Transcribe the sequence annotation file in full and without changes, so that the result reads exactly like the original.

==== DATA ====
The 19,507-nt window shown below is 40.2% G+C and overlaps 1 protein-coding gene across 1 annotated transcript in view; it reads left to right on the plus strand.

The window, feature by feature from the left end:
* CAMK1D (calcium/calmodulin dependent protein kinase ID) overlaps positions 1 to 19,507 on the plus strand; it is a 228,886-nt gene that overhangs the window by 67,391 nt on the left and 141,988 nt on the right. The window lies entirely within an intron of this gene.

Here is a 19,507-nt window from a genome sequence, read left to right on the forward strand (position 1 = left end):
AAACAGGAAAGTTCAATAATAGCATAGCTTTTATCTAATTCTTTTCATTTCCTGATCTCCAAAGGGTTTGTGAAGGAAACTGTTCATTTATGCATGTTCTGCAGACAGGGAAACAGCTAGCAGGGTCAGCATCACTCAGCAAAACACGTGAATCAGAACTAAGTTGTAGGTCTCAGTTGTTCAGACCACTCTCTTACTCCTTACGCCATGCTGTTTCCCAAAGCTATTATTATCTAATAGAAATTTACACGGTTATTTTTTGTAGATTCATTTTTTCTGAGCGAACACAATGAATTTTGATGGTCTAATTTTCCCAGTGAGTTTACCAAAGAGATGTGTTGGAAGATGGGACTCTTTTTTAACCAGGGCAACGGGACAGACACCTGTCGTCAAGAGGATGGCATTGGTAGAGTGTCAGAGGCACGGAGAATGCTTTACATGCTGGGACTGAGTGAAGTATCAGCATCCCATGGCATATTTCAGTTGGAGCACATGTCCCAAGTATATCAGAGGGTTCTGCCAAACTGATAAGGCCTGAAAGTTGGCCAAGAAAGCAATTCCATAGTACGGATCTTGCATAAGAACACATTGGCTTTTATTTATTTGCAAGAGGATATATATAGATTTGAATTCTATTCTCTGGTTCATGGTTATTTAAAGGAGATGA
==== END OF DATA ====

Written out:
The 19,507-nt window shown below is 40.2% G+C and overlaps 1 protein-coding gene across 1 annotated transcript in view; it reads left to right on the plus strand.

The window, feature by feature from the left end:
* CAMK1D (calcium/calmodulin dependent protein kinase ID) overlaps positions 1 to 19,507 on the plus strand; it is a 228,886-nt gene that overhangs the window by 67,391 nt on the left and 141,988 nt on the right. The window lies entirely within an intron of this gene.

Here is a 19,507-nt window from a genome sequence, read left to right on the forward strand (position 1 = left end):
AAACAGGAAAGTTCAATAATAGCATAGCTTTTATCTAATTCTTTTCATTTCCTGATCTCCAAAGGGTTTGTGAAGGAAACTGTTCATTTATGCATGTTCTGCAGACAGGGAAACAGCTAGCAGGGTCAGCATCACTCAGCAAAACACGTGAATCAGAACTAAGTTGTAGGTCTCAGTTGTTCAGACCACTCTCTTACTCCTTACGCCATGCTGTTTCCCAAAGCTATTATTATCTAATAGAAATTTACACGGTTATTTTTTGTAGATTCATTTTTTCTGAGCGAACACAATGAATTTTGATGGTCTAATTTTCCCAGTGAGTTTACCAAAGAGATGTGTTGGAAGATGGGACTCTTTTTTAACCAGGGCAACGGGACAGACACCTGTCGTCAAGAGGATGGCATTGGTAGAGTGTCAGAGGCACGGAGAATGCTTTACATGCTGGGACTGAGTGAAGTATCAGCATCCCATGGCATATTTCAGTTGGAGCACATGTCCCAAGTATATCAGAGGGTTCTGCCAAACTGATAAGGCCTGAAAGTTGGCCAAGAAAGCAATTCCATAGTACGGATCTTGCATAAGAACACATTGGCTTTTATTTATTTGCAAGAGGATATATATAGATTTGAATTCTATTCTCTGGTTCATGGTTATTTAAAGGAGATGA